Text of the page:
“I hope that he realizes that he has a unique role as the only Republican senator who is black and would proceed cautiously when racial charges are whispered in his ear by his Democrat colleagues,” Manning said. “I would hope that he shows the respect to his fellow Republicans and the GOP nominee(s) to fully evaluate any charges that will inevitably arise, speak directly with the accused and make certain that he is fully informed. In terms of Tom Farr, I hope that he will sit down in his office and have a long talk with the nominee, fully read the report, talk to his colleagues, particularly Graham who voted Farr out of the Judiciary Committee and rethink his opposition. I think that is the fair thing for him to do, and from everything I hear, he is a fair man, so that should not be seen as unreasonable.”
Manning isn’t the only one who feels this way …
Earlier this week we spoke with Christian Adams, president of the Public Interest Legal Foundation (PILF) – an Indianapolis, Indiana-based charity that litigates for election integrity. Adams provided us with extensive background information on the allegations of racism against Farr – including an analysis of a U.S. Department of Justice (DOJ) memo referenced by Scott in opposing the nominee. According to Adams’ analysis, the DOJ memo actually “absolves Farr from any role or responsibility” in the voter suppression efforts undertaken by the Helms campaign back in 1990.
“The DOJ noted at the time that Farr advised against the (voter suppression efforts) for multiple reasons,” Adams noted, adding that Farr “also directly challenged the legal and practical efficacy” of the Helms’ suppression initiatives.
“Scott’s opposition to Farr is built on a falsehood,” Adams concluded. “Farr had no role in the actions – and indeed advised against them – that animated Scott’s decision.”
Having examined the memo in detail, we concur with those conclusions.
According to Adams, Scott’s opposition to Trump’s judicial nominees is not only opening him up to criticism from conservatives in the Beltway – but it may soon cost him the support of influential donors.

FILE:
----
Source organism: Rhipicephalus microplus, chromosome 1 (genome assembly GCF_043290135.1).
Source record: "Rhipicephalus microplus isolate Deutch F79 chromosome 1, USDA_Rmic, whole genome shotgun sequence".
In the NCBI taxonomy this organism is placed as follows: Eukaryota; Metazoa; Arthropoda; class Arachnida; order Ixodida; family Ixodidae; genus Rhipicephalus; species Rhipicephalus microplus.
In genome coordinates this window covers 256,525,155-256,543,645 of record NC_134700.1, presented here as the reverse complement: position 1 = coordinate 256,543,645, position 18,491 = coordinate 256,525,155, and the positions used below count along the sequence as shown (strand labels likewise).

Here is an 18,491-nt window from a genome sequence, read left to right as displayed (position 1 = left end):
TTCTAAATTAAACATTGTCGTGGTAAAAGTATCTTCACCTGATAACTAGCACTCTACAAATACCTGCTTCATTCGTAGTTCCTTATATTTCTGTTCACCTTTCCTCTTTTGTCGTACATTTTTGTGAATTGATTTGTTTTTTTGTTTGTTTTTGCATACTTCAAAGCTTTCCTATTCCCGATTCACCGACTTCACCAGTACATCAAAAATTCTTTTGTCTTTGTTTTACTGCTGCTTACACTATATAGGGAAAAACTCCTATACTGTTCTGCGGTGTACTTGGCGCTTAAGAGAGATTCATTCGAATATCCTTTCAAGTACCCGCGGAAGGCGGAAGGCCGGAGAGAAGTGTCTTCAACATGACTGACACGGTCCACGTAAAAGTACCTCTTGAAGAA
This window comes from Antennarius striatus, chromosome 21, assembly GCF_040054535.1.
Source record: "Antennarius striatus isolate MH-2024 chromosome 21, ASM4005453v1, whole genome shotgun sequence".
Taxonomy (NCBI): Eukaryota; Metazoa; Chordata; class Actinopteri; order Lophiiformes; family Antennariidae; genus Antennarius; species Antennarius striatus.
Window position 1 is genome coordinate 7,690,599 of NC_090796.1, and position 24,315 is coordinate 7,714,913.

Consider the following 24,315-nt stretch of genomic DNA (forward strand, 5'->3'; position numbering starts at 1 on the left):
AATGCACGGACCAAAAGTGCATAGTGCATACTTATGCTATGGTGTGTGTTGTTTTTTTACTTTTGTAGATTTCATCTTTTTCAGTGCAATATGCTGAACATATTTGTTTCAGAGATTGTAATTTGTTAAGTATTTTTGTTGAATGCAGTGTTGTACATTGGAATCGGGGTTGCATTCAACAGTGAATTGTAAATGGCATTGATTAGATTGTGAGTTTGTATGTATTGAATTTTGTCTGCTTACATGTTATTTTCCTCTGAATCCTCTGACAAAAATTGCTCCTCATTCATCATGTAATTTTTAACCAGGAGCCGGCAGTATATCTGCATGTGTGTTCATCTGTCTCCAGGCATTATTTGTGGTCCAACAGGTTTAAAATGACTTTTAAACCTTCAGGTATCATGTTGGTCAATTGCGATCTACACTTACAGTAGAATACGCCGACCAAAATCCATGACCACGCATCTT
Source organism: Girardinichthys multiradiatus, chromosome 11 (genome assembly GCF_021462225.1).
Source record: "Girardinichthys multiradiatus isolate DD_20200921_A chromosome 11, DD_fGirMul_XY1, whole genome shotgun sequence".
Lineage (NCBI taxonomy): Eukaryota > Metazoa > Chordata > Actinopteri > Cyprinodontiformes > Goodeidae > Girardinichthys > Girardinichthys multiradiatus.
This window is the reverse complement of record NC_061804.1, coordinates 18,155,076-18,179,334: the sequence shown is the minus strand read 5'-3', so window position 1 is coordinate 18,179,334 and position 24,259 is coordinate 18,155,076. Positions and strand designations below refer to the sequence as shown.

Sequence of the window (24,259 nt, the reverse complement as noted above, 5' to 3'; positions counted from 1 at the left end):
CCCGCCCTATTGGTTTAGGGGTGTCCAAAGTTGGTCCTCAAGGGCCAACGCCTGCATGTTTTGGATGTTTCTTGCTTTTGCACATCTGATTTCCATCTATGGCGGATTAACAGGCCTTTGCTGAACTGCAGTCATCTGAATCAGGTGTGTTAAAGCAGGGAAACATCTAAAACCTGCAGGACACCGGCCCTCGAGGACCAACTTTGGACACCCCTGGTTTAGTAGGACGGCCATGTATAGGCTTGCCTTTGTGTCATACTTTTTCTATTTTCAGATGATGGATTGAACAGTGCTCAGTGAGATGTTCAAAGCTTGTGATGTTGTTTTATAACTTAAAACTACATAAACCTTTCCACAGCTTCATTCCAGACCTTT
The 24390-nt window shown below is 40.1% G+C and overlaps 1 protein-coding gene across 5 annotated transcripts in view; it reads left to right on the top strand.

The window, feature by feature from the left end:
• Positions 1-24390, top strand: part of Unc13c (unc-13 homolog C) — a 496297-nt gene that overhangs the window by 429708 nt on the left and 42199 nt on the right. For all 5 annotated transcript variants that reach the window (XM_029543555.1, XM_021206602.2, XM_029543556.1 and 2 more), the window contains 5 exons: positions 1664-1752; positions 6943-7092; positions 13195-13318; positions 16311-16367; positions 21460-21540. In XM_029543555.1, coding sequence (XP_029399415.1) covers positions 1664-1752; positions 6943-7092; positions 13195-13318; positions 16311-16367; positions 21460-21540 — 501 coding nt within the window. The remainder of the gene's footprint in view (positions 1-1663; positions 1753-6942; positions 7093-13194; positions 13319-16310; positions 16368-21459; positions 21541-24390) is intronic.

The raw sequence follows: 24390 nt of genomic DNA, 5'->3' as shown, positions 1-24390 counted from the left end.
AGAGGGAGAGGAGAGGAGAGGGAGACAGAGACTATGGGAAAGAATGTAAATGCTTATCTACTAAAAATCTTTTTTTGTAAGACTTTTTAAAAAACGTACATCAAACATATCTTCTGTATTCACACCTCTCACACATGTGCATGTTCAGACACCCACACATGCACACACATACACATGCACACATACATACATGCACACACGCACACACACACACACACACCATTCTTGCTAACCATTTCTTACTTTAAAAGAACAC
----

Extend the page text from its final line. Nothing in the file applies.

“The unfortunate thing is some of Scott’s top financial supporters are aware of this because they are strong supporters of Farr,” Adams told us. “It was an unforced error on Scott’s part that is being keenly noted in Scott’s base of support.”
“South Carolina Republicans usually don’t fall for lies cooked up by leftist groups,” Adams added. “This time one did.”
That narrative has been advanced by numerous conservative commentators in the Beltway.
So far, there has been little opposition to Scott’s judicial votes back home in South Carolina, although we have heard some faint rumblings of discontent in recent days that could develop into more organized, audible grassroots advocacy. Scott obviously remains exceedingly popular among Republican voters in the Palmetto State, although this is clearly an issue to keep an eye on as it pits him against Trump in a state where the current president has been all but deified by the GOP electorate.
We reached out to Scott’s press office in Washington, D.C. in the hopes of incorporating their perspective into our story, but did not immediately receive a response. In the event we do hear from Scott’s office, we will update our coverage to reflect its response. Also, our microphone is available to Scott at any time he might wish to substantively address this – or any other issue.
As we noted in our original treatment of this issue, we respect Scott’s right to vote his conscience even when we disagree with him … and we would love to incorporate his perspectives on these votes into the marketplace of ideas on this particular subject.